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Argentina's soybean processing potential match for U.S., Brazil

Argentinean soybean processing capability is expected to match that of the United States by 2007, according to a report by Producir Conservando Foundation, one of the top agriculture assessment companies in Argentina.

The country, already a world leader in soybean oil exports, is expected to increase its daily processing capabilities to 154,175 tons by the end of next year, according to the foundation's analysis. This would represent an increase of 34 percent from present levels of around 115,000 tons per day.

According to Gustavo Lopez, the report's author, the objective of the analysis is to compare Argentinean soybean oil producing capability to both America and Brazil. Its interest for Americans and Brazilians is that it shows that a new and powerful competitor is back in the game, and it is aiming to compete with these two countries' most strategic activities in agriculture.

The analysis, partially based on data obtained from the Argentinean commodities broker J.J. Hinrichsen, estimates that American daily soybean processing capability should reach 159,000 tons in two years, and Brazil should reach about 144,000 tons by the end of 2007.

Brazil and America are the worldwide leaders in soybean production, and are also huge markets for its derivatives, which means that much of what's produced is consumed within their borders.

“Argentina has innumerous advantages” to ramp up its soybean planting, states the report. “Among them, lower planting costs, low inputs costs, such as fertilizers, herbicides and fungicides, fewer climatic barriers, a very fertile soil, and very little problem with Asian soybean rust.”

Another factor important to the growth of Argentinean soybean processing is that its internal use of soybean oil and its derivatives is minimal compared to the United States and Brazil. This allows Argentina to export much more than its two major international competitors.

While the rest of Argentina industrial sectors are enduring severe economic woes, agriculture has been somehow spared from the worst. Now that perspectives are brighter, the country is starting to regain ground, ramping up production and laying out aggressive market strategies.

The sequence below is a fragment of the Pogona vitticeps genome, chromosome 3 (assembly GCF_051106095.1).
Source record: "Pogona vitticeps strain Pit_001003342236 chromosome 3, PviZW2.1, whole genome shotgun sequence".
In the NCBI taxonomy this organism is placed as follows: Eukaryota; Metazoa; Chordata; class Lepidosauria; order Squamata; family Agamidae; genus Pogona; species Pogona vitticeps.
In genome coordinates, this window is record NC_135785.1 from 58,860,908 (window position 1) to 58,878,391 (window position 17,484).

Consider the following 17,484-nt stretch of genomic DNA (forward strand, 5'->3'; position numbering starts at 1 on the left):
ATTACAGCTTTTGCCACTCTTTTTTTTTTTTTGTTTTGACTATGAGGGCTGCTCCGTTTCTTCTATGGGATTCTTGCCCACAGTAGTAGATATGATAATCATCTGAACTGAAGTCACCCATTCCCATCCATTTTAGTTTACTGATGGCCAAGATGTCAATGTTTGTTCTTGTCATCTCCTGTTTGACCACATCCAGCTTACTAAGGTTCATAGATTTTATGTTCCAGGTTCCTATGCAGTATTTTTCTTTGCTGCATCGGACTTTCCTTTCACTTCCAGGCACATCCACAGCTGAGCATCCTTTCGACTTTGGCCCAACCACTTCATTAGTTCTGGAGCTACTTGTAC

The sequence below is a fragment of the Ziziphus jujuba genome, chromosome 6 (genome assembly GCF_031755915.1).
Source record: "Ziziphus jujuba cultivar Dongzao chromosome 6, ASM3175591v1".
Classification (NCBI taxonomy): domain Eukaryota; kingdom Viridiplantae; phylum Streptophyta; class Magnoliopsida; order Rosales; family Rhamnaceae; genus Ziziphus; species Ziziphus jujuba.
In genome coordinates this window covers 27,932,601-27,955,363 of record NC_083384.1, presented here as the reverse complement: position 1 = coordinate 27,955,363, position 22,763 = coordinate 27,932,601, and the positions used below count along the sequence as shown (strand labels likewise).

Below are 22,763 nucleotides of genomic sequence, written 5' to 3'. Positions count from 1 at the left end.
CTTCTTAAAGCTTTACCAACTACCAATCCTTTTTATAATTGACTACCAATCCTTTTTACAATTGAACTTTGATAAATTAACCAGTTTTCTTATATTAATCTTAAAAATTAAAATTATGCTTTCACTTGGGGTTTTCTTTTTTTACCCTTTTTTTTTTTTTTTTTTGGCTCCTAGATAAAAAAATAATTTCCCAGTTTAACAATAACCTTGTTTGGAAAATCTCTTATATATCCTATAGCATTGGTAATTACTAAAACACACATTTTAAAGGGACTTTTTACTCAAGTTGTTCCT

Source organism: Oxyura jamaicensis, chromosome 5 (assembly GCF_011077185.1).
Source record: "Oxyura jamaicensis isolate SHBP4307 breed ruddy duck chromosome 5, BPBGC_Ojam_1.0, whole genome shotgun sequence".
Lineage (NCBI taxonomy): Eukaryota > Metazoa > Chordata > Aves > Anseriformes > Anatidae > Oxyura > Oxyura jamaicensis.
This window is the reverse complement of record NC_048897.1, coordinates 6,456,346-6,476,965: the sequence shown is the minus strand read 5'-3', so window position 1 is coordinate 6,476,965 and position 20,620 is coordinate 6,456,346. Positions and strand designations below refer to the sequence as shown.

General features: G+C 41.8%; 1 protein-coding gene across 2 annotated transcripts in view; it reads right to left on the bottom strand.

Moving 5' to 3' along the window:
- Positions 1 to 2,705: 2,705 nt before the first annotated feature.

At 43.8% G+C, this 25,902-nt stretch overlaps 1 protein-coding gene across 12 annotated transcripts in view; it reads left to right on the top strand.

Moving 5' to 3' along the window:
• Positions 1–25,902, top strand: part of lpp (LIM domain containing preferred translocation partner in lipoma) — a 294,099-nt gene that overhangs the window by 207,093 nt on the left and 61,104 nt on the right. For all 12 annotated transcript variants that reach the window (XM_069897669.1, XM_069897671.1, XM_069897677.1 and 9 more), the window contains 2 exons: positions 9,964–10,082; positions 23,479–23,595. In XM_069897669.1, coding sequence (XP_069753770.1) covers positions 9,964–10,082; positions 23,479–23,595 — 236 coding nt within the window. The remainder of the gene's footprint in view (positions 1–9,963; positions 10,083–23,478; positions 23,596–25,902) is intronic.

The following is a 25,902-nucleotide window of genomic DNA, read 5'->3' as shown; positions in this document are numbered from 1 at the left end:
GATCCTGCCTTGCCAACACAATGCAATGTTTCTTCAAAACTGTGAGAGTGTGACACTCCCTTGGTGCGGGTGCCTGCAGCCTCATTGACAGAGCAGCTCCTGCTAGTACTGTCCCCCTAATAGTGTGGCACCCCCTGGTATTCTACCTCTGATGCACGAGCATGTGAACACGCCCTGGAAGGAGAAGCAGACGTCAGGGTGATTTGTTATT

More than 95 percent of Argentina's cereal production — processed or not — is exported. And Argentinean crops are situated near ports and industry clusters, which greatly reduces transport and storage. This is what has been the ace up Argentina's sleeve, and what has allowed the country to set highly competitive prices for its soybeans products.

“We clearly see a competitive edge for Argentina over the United States and Brazil, both in the actual soybean producing and in its manufacturing and exporting processes,” states the report.

Thanks to recent investments, Argentina has some of the most modern cereal processing industries worldwide, according to the study. In fact, the average processing capability of Argentinean plants are expected to rise to around 3,280 tons per day by 2007, compared to 2,271 tons daily for the United States and 1,235 tons daily for Brazil.

The report noted that it is imperative that government and private sectors start to invest more in infrastructure, in order to guarantee the production growth level. Should these investments never take place, all efforts in elevating productivity in the field would be in vain.

Argentinean reports like this one have been known to raise eyebrows among non-Argentinean readers, as the authors' national pride sometimes gets in the way of true economic conditions. Still, they must be taken seriously. Even battered by almost a decade of economic crisis, Argentina has a tradition in overcoming difficulties, especially in agriculture, the most important economic sector in the country, along with livestock production.

Jose Sergio Osse is a Brazilian agricultural journalist and owns a public relations firm in Sao Paulo. He has worked as a press advisor for Syngenta, Brazil, and as an agricultural reporter for the country's major newspaper.

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